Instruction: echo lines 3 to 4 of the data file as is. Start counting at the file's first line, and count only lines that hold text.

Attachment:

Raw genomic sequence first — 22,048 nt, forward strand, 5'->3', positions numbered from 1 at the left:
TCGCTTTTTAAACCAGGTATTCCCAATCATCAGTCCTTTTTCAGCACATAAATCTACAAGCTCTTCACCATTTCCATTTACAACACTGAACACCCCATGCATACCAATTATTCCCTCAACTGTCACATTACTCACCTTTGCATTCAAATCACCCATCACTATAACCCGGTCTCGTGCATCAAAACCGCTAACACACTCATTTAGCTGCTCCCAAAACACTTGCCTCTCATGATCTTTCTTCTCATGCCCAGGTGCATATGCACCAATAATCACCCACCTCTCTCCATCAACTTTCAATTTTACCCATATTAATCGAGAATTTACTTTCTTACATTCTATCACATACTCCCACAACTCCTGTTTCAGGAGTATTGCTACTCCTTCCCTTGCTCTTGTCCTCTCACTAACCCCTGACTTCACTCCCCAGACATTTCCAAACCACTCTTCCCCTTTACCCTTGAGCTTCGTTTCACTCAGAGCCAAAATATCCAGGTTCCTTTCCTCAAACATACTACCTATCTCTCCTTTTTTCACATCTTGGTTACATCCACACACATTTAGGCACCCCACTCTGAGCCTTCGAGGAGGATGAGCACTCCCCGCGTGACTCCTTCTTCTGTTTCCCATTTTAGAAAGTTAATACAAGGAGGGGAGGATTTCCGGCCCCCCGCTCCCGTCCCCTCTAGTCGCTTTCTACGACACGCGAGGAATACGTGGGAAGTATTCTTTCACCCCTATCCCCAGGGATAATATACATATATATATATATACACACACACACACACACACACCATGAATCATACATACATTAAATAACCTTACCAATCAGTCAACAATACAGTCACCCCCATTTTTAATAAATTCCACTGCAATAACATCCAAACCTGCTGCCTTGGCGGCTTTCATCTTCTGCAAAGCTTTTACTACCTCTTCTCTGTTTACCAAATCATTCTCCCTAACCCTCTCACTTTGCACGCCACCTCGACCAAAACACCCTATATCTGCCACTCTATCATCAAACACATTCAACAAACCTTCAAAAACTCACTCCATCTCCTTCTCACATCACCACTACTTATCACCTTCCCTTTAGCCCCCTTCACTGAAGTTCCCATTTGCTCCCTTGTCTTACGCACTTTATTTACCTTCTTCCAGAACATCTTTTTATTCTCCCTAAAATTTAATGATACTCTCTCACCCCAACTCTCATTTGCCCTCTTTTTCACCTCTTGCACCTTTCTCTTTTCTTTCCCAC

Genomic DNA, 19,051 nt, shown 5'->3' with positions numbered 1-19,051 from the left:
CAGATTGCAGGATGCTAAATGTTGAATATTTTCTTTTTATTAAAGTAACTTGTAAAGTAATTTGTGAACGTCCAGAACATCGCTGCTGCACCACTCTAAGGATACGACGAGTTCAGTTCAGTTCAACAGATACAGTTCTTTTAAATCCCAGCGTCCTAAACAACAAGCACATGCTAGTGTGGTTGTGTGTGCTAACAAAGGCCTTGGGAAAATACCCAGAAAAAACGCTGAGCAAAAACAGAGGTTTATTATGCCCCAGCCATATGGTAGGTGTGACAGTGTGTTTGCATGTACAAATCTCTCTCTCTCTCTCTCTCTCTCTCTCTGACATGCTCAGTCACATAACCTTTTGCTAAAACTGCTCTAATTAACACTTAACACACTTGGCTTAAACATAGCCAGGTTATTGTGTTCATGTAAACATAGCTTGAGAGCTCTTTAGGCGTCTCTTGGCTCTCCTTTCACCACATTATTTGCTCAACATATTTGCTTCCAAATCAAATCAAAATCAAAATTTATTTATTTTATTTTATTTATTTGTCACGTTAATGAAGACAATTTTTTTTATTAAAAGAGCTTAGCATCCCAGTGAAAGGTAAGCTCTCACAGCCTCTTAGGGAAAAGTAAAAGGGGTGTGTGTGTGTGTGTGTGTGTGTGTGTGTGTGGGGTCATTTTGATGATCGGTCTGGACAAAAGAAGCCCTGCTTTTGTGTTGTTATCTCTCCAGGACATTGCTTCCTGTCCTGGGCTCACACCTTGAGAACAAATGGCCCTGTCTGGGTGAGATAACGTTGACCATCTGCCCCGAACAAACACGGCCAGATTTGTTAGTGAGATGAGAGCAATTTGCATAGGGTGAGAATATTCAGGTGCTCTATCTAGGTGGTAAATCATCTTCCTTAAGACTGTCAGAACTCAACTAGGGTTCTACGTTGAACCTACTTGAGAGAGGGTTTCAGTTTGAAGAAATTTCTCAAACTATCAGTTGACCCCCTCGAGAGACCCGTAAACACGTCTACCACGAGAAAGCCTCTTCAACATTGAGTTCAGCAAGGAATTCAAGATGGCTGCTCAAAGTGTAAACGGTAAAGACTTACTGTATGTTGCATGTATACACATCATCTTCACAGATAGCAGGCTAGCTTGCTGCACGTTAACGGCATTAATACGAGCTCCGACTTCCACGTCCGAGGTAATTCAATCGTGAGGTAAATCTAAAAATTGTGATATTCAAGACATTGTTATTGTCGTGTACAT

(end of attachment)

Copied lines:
Genomic DNA, 19,051 nt, shown 5'->3' with positions numbered 1-19,051 from the left:
CAGATTGCAGGATGCTAAATGTTGAATATTTTCTTTTTATTAAAGTAACTTGTAAAGTAATTTGTGAACGTCCAGAACATCGCTGCTGCACCACTCTAAGGATACGACGAGTTCAGTTCAGTTCAACAGATACAGTTCTTTTAAATCCCAGCGTCCTAAACAACAAGCACATGCTAGTGTGGTTGTGTGTGCTAACAAAGGCCTTGGGAAAATACCCAGAAAAAACGCTGAGCAAAAACAGAGGTTTATTATGCCCCAGCCATATGGTAGGTGTGACAGTGTGTTTGCATGTACAAATCTCTCTCTCTCTCTCTCTCTCTCTCTCTGACATGCTCAGTCACATAACCTTTTGCTAAAACTGCTCTAATTAACACTTAACACACTTGGCTTAAACATAGCCAGGTTATTGTGTTCATGTAAACATAGCTTGAGAGCTCTTTAGGCGTCTCTTGGCTCTCCTTTCACCACATTATTTGCTCAACATATTTGCTTCCAAATCAAATCAAAATCAAAATTTATTTATTTTATTTTATTTATTTGTCACGTTAATGAAGACAATTTTTTTTATTAAAAGAGCTTAGCATCCCAGTGAAAGGTAAGCTCTCACAGCCTCTTAGGGAAAAGTAAAAGGGGTGTGTGTGTGTGTGTGTGTGTGTGTGTGTGTGGGGTCATTTTGATGATCGGTCTGGACAAAAGAAGCCCTGCTTTTGTGTTGTTATCTCTCCAGGACATTGCTTCCTGTCCTGGGCTCACACCTTGAGAACAAATGGCCCTGTCTGGGTGAGATAACGTTGACCATCTGCCCCGAACAAACACGGCCAGATTTGTTAGTGAGATGAGAGCAATTTGCATAGGGTGAGAATATTCAGGTGCTCTATCTAGGTGGTAAATCATCTTCCTTAAGACTGTCAGAACTCAACTAGGGTTCTACGTTGAACCTACTTGAGAGAGGGTTTCAGTTTGAAGAAATTTCTCAAACTATCAGTTGACCCCCTCGAGAGACCCGTAAACACGTCTACCACGAGAAAGCCTCTTCAACATTGAGTTCAGCAAGGAATTCAAGATGGCTGCTCAAAGTGTAAACGGTAAAGACTTACTGTATGTTGCATGTATACACATCATCTTCACAGATAGCAGGCTAGCTTGCTGCACGTTAACGGCATTAATACGAGCTCCGACTTCCACGTCCGAGGTAATTCAATCGTGAGGTAAATCTAAAAATTGTGATATTCAAGACATTGTTATTGTCGTGTACAT